The history of sled dogs in relation to Inuit settlements and the State’s role, represented in the behaviour of the RCMP and other State agents, is a cautionary tale about essentialising colonial rule. The diversity of ideas as to the desired fate of Inuit in the eastern Arctic during the period in question shows, at one level, a profound lack of unity and sense of purpose within the Canadian State, even during an era of high modernism imbued with the idea of progress and technical mastery of nature and social relations. There was no question over the ultimate objective: a totalisation with capital accumulation at its core. The question was rather how to get there efficiently at historical moments when various commodities might be best served by different cultural forms and relations to production. “The primitive” was thus both celebrated and denigrated, as when the RCMP encouraged Inuit camp life and travels, and lived and ate like the “Other” or, conversely, found Inuit relations to their dogs, once they had moved to town, to be anathema to modern living.

One element in a totalising logic is the law. As Inuit moved to settlements, regulating sled dogs was seen as essential to health and safety. An Ordinance Respecting Dogs, assented to on January 20, 1949, repealed earlier legislation on dogs in the Northwest Territories, including Ordinances dated December 28, 1928, June 18, 1937, and an Ordinance to Amend the Dog Ordinance, assented to on January 28, 1946 (Department of Resources and Development 1951). In the 1950s and until the late 1960s, Inuit had no elected representatives in the legislative assembly of the NWT. They had little to no appreciation of the legislation in question, apart from explanations offered by the RCMP, most of whom did not speak Inuktitut. There appears to be no archival evidence suggesting that the Dog Ordinance was translated into Inuktitut or made available to or explained to Inuit in any systematic way.

The legislation prohibited owners from allowing their dogs to run at large within any area defined by the Commissioner or contrary to by-laws made by local authorities (section 6). The law gave authorities power to seize a dog from any offender and specified conditions for the animal’s return to its owner (section 9). The Ordinance gave authorities permission to sell the dog if possession had not been restored to the owner within five days, thus introducing, via the law, the concept of dogs as commodities. It gave officers permission to destroy dogs seized under section 9 if the dog was injured or should otherwise be destroyed for humane reasons or for safety. In such circumstances, section 9(6) gave the officer permission to destroy the dog as soon after seizure “as he sees fit.” Any offender was liable to a fine, upon conviction, of not more than $25 or imprisonment for a term not to exceed 30 days. In the late 1940s, many Inuit had incomes of only several hundred dollars a year, depending on relief and family allowance payments to meet basic needs. The Commissioner was given power to make rules and regulations for the purposes of the Ordinance. Amendments were made in 1950, 1951, 1953, 1955, 1966, and 1969.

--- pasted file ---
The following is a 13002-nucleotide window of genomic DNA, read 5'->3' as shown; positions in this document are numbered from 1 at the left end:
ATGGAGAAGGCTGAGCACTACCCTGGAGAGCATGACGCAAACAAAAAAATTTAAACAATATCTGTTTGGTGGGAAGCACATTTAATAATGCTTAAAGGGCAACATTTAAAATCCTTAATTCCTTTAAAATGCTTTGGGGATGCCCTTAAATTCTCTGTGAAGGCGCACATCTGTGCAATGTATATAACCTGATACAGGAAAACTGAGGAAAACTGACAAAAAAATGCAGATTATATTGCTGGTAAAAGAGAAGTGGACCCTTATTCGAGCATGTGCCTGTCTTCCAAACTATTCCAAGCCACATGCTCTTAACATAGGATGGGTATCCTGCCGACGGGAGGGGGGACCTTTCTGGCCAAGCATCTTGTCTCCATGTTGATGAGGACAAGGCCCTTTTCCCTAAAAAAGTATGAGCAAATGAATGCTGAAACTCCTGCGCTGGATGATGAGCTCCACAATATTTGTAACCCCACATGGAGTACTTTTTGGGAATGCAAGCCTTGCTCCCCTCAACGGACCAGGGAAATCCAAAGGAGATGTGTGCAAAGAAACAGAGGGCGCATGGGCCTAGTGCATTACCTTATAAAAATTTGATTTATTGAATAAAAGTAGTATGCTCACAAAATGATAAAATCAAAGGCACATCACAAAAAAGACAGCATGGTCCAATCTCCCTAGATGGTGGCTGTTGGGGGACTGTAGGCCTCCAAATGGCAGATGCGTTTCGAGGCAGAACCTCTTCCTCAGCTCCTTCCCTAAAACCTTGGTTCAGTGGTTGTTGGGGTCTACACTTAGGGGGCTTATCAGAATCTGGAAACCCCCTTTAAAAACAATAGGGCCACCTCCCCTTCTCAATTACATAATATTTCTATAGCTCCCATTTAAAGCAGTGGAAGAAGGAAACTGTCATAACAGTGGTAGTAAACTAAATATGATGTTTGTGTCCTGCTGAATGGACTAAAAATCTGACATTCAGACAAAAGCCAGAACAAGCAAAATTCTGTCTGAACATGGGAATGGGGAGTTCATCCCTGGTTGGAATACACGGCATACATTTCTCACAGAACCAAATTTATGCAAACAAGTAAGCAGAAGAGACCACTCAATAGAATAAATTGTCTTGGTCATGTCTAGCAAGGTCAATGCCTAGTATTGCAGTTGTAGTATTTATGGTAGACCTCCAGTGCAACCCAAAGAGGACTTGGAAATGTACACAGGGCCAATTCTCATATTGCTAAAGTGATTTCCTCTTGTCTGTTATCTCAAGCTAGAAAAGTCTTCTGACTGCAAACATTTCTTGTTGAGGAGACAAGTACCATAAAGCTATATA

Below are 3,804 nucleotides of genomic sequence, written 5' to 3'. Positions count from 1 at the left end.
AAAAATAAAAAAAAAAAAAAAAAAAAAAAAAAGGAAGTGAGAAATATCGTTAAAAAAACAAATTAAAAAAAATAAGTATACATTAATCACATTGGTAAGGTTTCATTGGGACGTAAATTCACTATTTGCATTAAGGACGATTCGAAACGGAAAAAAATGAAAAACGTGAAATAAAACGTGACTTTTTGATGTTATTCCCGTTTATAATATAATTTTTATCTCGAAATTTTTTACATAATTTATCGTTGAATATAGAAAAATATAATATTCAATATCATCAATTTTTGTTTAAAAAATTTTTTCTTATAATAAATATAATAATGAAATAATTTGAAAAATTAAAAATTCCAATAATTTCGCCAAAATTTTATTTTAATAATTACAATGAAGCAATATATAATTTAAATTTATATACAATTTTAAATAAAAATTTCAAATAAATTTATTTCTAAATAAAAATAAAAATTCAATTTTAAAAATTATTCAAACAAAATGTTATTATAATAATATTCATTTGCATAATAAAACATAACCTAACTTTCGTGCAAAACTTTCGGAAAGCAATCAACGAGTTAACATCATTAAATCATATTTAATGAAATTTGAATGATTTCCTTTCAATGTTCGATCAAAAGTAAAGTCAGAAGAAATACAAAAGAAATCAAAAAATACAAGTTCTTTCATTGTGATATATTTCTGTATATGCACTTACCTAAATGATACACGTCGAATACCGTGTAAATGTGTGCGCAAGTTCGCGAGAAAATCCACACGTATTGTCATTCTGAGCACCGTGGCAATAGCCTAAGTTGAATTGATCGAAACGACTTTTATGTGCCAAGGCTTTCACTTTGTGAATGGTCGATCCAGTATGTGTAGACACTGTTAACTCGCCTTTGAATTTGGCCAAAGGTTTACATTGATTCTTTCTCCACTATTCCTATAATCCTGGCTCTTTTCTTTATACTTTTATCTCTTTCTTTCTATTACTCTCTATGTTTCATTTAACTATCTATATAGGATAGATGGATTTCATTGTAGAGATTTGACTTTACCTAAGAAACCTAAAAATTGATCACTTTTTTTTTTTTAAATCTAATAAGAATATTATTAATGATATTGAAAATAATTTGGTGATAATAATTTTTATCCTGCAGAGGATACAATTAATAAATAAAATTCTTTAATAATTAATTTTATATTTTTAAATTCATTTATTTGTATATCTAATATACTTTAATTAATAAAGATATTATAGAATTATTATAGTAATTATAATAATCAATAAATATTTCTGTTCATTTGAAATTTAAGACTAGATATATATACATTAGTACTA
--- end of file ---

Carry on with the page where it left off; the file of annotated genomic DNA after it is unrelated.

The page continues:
In 1950, an amendment repealed section 3 and under section 3(1) gave the Commissioner the power “to appoint persons to be officers for the purpose of carrying out the provisions of the Ordinance.” Subsection 2 made RCMP officers “ex officio officers” (Northwest Territories Ordinances 1950). Section 3(1) was subsequently used in many Qikiqtani settlements, including Frobisher Bay, to hire local Inuit as dog control officers. The motivation can be interpreted in a number of ways. Having Inuit enforce the law was preferable to having the RCMP do it, as it drew criticism and anger over the killing of dogs away from the RCMP. At the same time, the position can be seen as providing Inuit with employment and as a move toward the devolution of responsibility to Inuit and their communities, as well as addressing problems of language and communication. However, Inuit dog control officers were still operating with legislation and within norms not of their making.